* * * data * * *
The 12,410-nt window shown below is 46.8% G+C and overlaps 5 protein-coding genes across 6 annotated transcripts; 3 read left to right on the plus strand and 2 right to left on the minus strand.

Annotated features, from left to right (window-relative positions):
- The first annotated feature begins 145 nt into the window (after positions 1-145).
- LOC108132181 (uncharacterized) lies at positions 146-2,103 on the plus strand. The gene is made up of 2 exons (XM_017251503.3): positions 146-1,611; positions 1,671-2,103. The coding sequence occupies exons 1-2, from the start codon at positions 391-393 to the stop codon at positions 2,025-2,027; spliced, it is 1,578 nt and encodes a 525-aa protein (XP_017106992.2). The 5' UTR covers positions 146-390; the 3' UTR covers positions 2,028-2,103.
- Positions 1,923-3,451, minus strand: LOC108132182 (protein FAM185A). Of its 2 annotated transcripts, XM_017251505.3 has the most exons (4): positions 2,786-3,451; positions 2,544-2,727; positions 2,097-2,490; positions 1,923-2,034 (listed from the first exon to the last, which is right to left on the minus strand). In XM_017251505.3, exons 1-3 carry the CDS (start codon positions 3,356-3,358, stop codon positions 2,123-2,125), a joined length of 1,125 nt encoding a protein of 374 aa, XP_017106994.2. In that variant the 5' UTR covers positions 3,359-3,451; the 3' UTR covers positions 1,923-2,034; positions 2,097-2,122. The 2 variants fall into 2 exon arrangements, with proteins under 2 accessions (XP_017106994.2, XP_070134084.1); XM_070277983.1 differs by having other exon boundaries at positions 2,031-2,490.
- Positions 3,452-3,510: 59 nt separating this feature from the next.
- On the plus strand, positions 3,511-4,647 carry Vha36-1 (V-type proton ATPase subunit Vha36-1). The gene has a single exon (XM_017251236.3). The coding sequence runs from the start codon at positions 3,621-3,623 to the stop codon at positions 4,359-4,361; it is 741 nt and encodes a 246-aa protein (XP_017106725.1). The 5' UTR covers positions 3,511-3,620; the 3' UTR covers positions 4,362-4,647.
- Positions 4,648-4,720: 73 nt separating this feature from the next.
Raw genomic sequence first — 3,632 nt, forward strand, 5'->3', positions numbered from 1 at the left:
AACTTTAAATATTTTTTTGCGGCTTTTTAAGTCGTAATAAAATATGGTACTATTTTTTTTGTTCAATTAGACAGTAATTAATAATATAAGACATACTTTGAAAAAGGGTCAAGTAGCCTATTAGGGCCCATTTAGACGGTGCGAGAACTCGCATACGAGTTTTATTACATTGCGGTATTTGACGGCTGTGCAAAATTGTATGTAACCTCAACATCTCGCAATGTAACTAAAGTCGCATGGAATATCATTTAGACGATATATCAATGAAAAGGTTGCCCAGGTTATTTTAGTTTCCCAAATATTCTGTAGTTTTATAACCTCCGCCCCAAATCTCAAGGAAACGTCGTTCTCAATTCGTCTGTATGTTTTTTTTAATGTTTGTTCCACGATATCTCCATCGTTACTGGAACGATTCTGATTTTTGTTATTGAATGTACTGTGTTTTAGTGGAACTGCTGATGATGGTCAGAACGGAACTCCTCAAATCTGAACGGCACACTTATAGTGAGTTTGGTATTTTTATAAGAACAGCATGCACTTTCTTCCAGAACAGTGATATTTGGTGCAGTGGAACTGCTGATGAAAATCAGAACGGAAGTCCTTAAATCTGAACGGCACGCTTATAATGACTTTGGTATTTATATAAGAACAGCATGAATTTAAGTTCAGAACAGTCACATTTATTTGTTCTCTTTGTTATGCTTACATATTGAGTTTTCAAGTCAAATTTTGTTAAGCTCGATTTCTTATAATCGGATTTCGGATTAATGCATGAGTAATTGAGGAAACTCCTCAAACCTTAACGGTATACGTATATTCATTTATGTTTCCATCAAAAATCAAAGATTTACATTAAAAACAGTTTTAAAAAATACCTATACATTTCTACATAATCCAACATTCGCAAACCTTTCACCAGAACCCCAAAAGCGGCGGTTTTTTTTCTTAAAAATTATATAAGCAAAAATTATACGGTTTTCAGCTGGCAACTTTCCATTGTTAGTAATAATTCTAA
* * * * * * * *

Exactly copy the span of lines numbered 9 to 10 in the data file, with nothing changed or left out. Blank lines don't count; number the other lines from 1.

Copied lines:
Raw genomic sequence first — 3,632 nt, forward strand, 5'->3', positions numbered from 1 at the left:
AACTTTAAATATTTTTTTGCGGCTTTTTAAGTCGTAATAAAATATGGTACTATTTTTTTTGTTCAATTAGACAGTAATTAATAATATAAGACATACTTTGAAAAAGGGTCAAGTAGCCTATTAGGGCCCATTTAGACGGTGCGAGAACTCGCATACGAGTTTTATTACATTGCGGTATTTGACGGCTGTGCAAAATTGTATGTAACCTCAACATCTCGCAATGTAACTAAAGTCGCATGGAATATCATTTAGACGATATATCAATGAAAAGGTTGCCCAGGTTATTTTAGTTTCCCAAATATTCTGTAGTTTTATAACCTCCGCCCCAAATCTCAAGGAAACGTCGTTCTCAATTCGTCTGTATGTTTTTTTTAATGTTTGTTCCACGATATCTCCATCGTTACTGGAACGATTCTGATTTTTGTTATTGAATGTACTGTGTTTTAGTGGAACTGCTGATGATGGTCAGAACGGAACTCCTCAAATCTGAACGGCACACTTATAGTGAGTTTGGTATTTTTATAAGAACAGCATGCACTTTCTTCCAGAACAGTGATATTTGGTGCAGTGGAACTGCTGATGAAAATCAGAACGGAAGTCCTTAAATCTGAACGGCACGCTTATAATGACTTTGGTATTTATATAAGAACAGCATGAATTTAAGTTCAGAACAGTCACATTTATTTGTTCTCTTTGTTATGCTTACATATTGAGTTTTCAAGTCAAATTTTGTTAAGCTCGATTTCTTATAATCGGATTTCGGATTAATGCATGAGTAATTGAGGAAACTCCTCAAACCTTAACGGTATACGTATATTCATTTATGTTTCCATCAAAAATCAAAGATTTACATTAAAAACAGTTTTAAAAAATACCTATACATTTCTACATAATCCAACATTCGCAAACCTTTCACCAGAACCCCAAAAGCGGCGGTTTTTTTTCTTAAAAATTATATAAGCAAAAATTATACGGTTTTCAGCTGGCAACTTTCCATTGTTAGTAATAATTCTAA